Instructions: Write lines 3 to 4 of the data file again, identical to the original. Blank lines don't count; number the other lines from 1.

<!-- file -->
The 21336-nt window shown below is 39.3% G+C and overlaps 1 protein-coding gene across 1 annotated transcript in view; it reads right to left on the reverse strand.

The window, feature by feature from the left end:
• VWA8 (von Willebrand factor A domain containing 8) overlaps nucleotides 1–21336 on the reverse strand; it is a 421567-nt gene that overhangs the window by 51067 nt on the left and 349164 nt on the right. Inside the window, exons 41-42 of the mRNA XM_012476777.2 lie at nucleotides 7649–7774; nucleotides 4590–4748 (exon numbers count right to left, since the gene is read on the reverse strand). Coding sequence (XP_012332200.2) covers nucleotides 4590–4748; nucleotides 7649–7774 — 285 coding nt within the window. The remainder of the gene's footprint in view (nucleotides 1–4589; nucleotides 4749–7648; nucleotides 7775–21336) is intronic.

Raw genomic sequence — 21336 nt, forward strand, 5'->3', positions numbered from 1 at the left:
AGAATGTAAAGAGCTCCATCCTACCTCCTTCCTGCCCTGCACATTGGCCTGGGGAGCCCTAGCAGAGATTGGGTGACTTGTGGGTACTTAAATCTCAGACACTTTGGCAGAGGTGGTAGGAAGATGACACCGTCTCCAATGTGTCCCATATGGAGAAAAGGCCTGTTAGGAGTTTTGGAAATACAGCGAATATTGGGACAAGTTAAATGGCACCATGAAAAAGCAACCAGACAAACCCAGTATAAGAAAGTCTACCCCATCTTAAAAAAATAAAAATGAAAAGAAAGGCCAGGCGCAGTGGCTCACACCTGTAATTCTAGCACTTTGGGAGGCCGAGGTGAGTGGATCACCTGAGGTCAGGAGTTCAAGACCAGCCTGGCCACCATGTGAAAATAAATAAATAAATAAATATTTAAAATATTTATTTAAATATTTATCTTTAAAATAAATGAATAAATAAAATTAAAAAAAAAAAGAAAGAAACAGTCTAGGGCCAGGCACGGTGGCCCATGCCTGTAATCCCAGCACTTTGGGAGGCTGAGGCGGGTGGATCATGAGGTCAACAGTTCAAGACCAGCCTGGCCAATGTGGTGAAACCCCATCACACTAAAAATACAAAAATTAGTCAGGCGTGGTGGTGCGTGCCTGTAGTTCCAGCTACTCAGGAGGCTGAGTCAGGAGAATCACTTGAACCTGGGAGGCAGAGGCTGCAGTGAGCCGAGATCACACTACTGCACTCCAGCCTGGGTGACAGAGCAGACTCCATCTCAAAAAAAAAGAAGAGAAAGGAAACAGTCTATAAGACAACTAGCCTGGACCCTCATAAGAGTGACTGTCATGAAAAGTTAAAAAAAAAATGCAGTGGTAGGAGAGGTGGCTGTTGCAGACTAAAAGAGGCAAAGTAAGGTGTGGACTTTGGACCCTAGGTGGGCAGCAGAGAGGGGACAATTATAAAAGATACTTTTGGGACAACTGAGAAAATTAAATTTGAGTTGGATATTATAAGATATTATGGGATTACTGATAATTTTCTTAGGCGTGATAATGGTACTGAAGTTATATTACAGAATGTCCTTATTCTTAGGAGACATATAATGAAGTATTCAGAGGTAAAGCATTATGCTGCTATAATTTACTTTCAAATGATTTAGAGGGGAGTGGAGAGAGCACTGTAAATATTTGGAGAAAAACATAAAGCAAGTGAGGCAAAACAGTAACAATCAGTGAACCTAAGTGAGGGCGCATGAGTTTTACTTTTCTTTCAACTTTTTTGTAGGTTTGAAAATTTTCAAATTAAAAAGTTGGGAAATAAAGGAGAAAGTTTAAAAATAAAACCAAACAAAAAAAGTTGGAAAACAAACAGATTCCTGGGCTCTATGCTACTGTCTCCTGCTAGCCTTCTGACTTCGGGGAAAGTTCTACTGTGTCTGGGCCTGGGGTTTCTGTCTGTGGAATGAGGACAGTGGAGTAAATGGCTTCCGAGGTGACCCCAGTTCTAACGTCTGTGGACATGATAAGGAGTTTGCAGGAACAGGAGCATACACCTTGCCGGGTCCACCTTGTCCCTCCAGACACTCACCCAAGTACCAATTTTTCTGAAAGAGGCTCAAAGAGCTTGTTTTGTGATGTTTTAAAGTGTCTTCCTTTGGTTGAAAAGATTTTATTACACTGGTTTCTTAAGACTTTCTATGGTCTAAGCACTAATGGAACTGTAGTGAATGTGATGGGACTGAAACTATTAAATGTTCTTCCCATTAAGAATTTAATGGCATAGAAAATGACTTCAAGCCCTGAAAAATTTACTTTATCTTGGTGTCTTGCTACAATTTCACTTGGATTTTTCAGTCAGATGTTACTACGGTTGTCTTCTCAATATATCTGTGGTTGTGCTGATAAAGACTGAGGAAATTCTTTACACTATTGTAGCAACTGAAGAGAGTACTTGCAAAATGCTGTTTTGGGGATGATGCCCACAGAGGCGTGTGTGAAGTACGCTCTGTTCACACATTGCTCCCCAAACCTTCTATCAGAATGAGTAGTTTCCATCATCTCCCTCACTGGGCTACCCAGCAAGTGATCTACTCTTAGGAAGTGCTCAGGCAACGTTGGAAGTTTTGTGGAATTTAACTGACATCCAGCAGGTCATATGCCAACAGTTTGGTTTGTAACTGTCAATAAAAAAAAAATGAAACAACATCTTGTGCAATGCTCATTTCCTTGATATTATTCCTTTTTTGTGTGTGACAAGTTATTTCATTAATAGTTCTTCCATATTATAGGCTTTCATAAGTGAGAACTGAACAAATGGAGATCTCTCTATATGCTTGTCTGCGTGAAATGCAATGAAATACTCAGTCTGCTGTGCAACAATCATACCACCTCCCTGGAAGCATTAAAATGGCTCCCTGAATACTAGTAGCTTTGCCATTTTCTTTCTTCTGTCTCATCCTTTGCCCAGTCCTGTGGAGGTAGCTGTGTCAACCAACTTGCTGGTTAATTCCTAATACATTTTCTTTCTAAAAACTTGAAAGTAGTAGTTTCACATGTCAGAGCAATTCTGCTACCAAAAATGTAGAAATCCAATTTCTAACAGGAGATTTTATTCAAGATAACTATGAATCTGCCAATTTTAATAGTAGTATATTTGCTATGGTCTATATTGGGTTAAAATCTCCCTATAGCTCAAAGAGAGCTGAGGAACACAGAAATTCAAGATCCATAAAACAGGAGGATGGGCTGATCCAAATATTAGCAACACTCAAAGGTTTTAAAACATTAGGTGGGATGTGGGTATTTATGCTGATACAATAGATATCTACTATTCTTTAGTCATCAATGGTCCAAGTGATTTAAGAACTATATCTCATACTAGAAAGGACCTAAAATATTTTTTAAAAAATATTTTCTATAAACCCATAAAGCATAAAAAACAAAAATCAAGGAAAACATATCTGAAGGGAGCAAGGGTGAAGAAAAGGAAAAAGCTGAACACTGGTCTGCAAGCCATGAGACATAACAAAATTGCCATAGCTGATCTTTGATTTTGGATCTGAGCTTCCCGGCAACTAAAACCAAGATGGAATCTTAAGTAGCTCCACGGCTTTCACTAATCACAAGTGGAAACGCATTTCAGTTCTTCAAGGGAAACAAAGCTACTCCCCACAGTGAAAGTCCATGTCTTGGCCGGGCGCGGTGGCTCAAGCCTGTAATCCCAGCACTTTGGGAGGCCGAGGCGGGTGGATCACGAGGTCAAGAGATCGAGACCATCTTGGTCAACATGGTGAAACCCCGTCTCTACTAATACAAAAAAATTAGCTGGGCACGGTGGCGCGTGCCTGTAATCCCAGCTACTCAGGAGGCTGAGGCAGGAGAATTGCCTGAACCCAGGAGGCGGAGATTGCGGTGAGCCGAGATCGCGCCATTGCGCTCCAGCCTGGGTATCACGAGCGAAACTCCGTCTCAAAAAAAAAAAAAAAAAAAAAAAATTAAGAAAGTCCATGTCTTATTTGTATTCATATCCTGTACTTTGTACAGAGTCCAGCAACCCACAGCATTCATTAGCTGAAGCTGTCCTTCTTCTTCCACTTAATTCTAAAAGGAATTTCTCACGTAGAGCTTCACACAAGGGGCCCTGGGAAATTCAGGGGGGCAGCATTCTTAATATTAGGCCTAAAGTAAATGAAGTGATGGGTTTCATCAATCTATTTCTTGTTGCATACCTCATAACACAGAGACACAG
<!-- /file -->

• VWA8 (von Willebrand factor A domain containing 8) overlaps nucleotides 1–21336 on the reverse strand; it is a 421567-nt gene that overhangs the window by 51067 nt on the left and 349164 nt on the right. Inside the window, exons 41-42 of the mRNA XM_012476777.2 lie at nucleotides 7649–7774; nucleotides 4590–4748 (exon numbers count right to left, since the gene is read on the reverse strand). Coding sequence (XP_012332200.2) covers nucleotides 4590–4748; nucleotides 7649–7774 — 285 coding nt within the window. The remainder of the gene's footprint in view (nucleotides 1–4589; nucleotides 4749–7648; nucleotides 7775–21336) is intronic.

Raw genomic sequence — 21336 nt, forward strand, 5'->3', positions numbered from 1 at the left: